How is it that many true Christians have so little? How is it that they go halting and mourning on the way to heaven, and enjoy so little peace, and show so little strength in Christ’s service? The answer is simple and plain. “They have not, because they ask not.” They have little because they ask little. They are no better than they are, because they do not ask their Lord to make them better. Our languid desires are the reason of our languid performances. We are not straitened in our Lord, but in ourselves. Happy are they who never forget the words, “Open your mouth wide, and I will fill it” (Psalm 81:10). He that does much for Christ, and leaves his mark in the world, will always prove to be one who prays much.
We have, lastly, in this passage, a striking promise about the Holy Spirit. Our Lord says, “I will ask the Father, and He shall give you another Comforter, even the Spirit of Truth.”
This is the first time that the Holy Spirit is mentioned as Christ’s special gift to His people. Of course we are not to suppose that He did not dwell in the hearts of all the Old Testament saints. But He was given with peculiar influence and power to believers when the New Testament dispensation came in, and this is the special promise of the passage before us. We shall find it useful, therefore, to observe closely the things that are here said about Him.
The Holy Spirit is spoken of as “a Person.” To apply the language before us to a mere influence or inward feeling, is an unreasonable strain of words.
The Holy Spirit is called “the Spirit of Truth.” It is His special office to apply truth to the hearts of Christians, to guide them into all truth, and to sanctify them by the truth.
The Holy Spirit is said to be One whom “the world cannot receive and does not know.” His operations are in the strongest sense foolishness to the natural man. The inward feelings of conviction, repentance, faith, hope, fear, and love, which He always produces, are precisely that part of religion which the world cannot understand.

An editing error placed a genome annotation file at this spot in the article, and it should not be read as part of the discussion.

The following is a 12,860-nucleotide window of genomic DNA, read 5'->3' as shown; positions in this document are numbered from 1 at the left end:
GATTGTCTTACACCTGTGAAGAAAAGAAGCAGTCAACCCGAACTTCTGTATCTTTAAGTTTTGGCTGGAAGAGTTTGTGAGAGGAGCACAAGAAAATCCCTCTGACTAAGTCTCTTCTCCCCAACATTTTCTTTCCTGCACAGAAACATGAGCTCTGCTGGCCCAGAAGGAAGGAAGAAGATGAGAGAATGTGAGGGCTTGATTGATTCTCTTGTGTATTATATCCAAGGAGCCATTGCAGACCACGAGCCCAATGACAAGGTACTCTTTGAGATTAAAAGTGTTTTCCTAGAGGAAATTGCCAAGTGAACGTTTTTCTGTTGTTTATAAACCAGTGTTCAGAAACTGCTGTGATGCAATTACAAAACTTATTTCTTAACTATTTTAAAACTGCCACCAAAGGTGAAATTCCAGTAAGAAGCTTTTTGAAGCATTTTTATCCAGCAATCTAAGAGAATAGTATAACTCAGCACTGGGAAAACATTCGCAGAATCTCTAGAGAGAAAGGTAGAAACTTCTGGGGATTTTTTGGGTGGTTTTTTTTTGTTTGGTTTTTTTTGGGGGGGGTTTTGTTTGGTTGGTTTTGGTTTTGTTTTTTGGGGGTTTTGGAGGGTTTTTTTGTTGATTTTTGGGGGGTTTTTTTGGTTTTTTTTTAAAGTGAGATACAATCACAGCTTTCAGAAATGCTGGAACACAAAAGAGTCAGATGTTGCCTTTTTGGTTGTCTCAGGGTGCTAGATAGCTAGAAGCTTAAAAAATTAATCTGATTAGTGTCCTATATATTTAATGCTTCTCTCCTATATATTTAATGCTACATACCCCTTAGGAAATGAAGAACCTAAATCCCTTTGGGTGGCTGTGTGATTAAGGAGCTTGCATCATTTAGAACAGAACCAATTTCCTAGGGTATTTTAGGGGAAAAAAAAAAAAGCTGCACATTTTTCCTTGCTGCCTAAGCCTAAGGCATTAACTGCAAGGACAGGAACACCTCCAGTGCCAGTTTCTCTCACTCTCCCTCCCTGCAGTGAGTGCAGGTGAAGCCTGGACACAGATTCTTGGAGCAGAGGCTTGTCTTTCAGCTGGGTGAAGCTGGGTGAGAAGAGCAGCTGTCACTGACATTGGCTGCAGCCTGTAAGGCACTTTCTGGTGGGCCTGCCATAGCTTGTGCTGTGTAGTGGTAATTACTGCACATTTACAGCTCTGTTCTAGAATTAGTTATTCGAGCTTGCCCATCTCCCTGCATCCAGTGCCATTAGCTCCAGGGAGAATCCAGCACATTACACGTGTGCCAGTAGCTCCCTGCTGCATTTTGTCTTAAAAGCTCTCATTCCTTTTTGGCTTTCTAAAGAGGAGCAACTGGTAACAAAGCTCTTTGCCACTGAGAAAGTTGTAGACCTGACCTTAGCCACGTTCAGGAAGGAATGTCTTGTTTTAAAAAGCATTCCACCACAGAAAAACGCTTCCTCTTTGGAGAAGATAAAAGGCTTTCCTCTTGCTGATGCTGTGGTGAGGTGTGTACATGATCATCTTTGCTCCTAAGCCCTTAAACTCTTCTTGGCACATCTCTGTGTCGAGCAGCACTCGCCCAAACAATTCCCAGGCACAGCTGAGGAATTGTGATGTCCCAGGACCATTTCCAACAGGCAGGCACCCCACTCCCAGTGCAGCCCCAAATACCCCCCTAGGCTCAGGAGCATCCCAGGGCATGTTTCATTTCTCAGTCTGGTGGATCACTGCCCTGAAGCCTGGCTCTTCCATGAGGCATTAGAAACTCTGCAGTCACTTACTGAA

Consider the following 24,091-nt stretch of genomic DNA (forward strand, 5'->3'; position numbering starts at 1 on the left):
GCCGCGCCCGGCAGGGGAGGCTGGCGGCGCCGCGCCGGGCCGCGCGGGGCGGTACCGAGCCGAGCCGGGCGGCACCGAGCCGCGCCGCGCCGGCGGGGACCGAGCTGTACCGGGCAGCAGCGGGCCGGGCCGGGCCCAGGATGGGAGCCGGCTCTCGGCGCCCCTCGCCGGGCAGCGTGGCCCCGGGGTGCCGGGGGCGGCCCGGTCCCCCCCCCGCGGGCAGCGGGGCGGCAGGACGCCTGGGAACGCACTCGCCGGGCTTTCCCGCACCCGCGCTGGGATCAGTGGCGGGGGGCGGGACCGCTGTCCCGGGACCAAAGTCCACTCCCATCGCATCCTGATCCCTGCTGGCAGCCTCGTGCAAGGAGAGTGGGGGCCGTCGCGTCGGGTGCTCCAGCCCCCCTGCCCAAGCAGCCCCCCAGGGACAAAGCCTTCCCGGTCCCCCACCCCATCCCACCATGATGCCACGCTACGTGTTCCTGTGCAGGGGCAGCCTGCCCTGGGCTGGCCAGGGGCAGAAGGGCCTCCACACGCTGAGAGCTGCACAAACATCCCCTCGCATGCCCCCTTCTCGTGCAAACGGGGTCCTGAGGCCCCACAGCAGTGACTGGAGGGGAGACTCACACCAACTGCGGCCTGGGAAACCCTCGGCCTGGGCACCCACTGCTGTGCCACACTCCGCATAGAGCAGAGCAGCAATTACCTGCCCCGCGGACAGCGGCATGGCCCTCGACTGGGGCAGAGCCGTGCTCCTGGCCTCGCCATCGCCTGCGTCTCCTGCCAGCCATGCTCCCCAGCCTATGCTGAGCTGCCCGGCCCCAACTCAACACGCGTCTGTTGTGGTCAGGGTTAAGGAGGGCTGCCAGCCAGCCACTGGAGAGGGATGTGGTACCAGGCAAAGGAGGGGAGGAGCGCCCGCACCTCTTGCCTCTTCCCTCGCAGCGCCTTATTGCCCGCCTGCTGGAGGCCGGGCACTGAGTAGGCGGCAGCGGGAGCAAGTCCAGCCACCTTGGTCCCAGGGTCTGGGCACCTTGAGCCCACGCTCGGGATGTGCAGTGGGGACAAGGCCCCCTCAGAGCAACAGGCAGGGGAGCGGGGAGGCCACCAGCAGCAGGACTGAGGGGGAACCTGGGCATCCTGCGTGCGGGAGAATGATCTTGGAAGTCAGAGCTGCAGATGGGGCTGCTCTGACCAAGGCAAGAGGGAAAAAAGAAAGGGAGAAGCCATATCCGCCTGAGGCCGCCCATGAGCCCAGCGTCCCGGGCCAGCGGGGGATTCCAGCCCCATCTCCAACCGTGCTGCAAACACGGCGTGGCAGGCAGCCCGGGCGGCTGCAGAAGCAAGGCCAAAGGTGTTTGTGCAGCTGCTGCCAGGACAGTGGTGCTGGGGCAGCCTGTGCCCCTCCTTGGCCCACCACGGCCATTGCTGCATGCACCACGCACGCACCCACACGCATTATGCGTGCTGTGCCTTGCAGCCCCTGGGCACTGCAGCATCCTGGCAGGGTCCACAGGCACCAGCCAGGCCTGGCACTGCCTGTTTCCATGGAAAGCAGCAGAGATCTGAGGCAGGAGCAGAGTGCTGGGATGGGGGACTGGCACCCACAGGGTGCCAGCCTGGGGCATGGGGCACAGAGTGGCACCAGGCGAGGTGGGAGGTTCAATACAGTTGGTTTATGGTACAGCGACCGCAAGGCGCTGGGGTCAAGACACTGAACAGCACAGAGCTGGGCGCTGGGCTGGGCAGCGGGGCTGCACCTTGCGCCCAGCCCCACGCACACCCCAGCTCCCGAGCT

The Holy Spirit is said to “dwell in” believers, and to be known by them. They know the feelings that He creates, and the fruits that He produces, though they may not be able to explain them, or see at first whence they come. But they all are what they are—new men, new creatures, light and salt in the earth, compared to the worldly, by the indwelling of the Holy Spirit.
The Holy Spirit is given to the Church of the elect, “to abide with them” until Christ comes the second time. He is meant to supply all the needs of believers, and to fill up all that is lacking while Christ’s visible presence is removed. He is sent to abide with and help them until Christ returns.
These are truths of vast importance. Let us take care that we grasp them firmly, and never let them go. Next to the whole truth about Christ, it concerns our safety and peace to see the whole truth about the Holy Spirit. Any doctrine about the Church, the ministry, or the Sacraments, which obscures the Spirit’s inward work, or turns it into mere form, is to be avoided as deadly error. Let us never rest until we feel and know that He dwells in us. “If any man has not the Spirit of Christ, he is none of His” (Romans 8:9).
1. What are the themes of chapters 1-14?
2. What are the “greater works” that Jesus refers to?
3. What encouragement do we find in this passage to pray?
4. How does the Holy Spirit help Christ’s disciples?
1. How has the history of the world demonstrated the truth of Jesus’ words that His disciples would do greater works?
2. Do we pray with faith, believing Jesus’ words that whatever we ask in His name, He will do? Where may this be particularly challenging for you right now?